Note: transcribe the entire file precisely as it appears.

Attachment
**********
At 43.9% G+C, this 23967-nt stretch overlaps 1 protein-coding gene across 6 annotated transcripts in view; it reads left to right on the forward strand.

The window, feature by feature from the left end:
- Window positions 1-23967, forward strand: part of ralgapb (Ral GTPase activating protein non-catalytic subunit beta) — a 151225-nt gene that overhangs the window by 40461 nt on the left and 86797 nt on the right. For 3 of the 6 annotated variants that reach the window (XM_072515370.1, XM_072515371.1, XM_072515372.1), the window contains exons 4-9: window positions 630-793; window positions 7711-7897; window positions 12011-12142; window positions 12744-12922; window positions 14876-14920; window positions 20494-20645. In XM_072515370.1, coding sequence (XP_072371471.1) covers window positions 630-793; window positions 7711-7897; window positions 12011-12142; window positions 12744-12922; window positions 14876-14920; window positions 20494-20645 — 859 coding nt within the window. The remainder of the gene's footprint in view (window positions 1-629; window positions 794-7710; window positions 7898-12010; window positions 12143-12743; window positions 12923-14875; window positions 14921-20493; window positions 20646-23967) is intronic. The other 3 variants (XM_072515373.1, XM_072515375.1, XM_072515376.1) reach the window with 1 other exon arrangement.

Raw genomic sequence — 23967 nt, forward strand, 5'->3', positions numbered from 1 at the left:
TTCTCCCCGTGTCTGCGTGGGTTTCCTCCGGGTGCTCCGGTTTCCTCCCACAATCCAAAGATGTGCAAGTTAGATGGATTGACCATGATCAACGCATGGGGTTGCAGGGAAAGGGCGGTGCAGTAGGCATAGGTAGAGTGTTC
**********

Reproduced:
At 43.9% G+C, this 23967-nt stretch overlaps 1 protein-coding gene across 6 annotated transcripts in view; it reads left to right on the forward strand.

The window, feature by feature from the left end:
- Window positions 1-23967, forward strand: part of ralgapb (Ral GTPase activating protein non-catalytic subunit beta) — a 151225-nt gene that overhangs the window by 40461 nt on the left and 86797 nt on the right. For 3 of the 6 annotated variants that reach the window (XM_072515370.1, XM_072515371.1, XM_072515372.1), the window contains exons 4-9: window positions 630-793; window positions 7711-7897; window positions 12011-12142; window positions 12744-12922; window positions 14876-14920; window positions 20494-20645. In XM_072515370.1, coding sequence (XP_072371471.1) covers window positions 630-793; window positions 7711-7897; window positions 12011-12142; window positions 12744-12922; window positions 14876-14920; window positions 20494-20645 — 859 coding nt within the window. The remainder of the gene's footprint in view (window positions 1-629; window positions 794-7710; window positions 7898-12010; window positions 12143-12743; window positions 12923-14875; window positions 14921-20493; window positions 20646-23967) is intronic. The other 3 variants (XM_072515373.1, XM_072515375.1, XM_072515376.1) reach the window with 1 other exon arrangement.

Raw genomic sequence — 23967 nt, forward strand, 5'->3', positions numbered from 1 at the left:
TTCTCCCCGTGTCTGCGTGGGTTTCCTCCGGGTGCTCCGGTTTCCTCCCACAATCCAAAGATGTGCAAGTTAGATGGATTGACCATGATCAACGCATGGGGTTGCAGGGAAAGGGCGGTGCAGTAGGCATAGGTAGAGTGTTC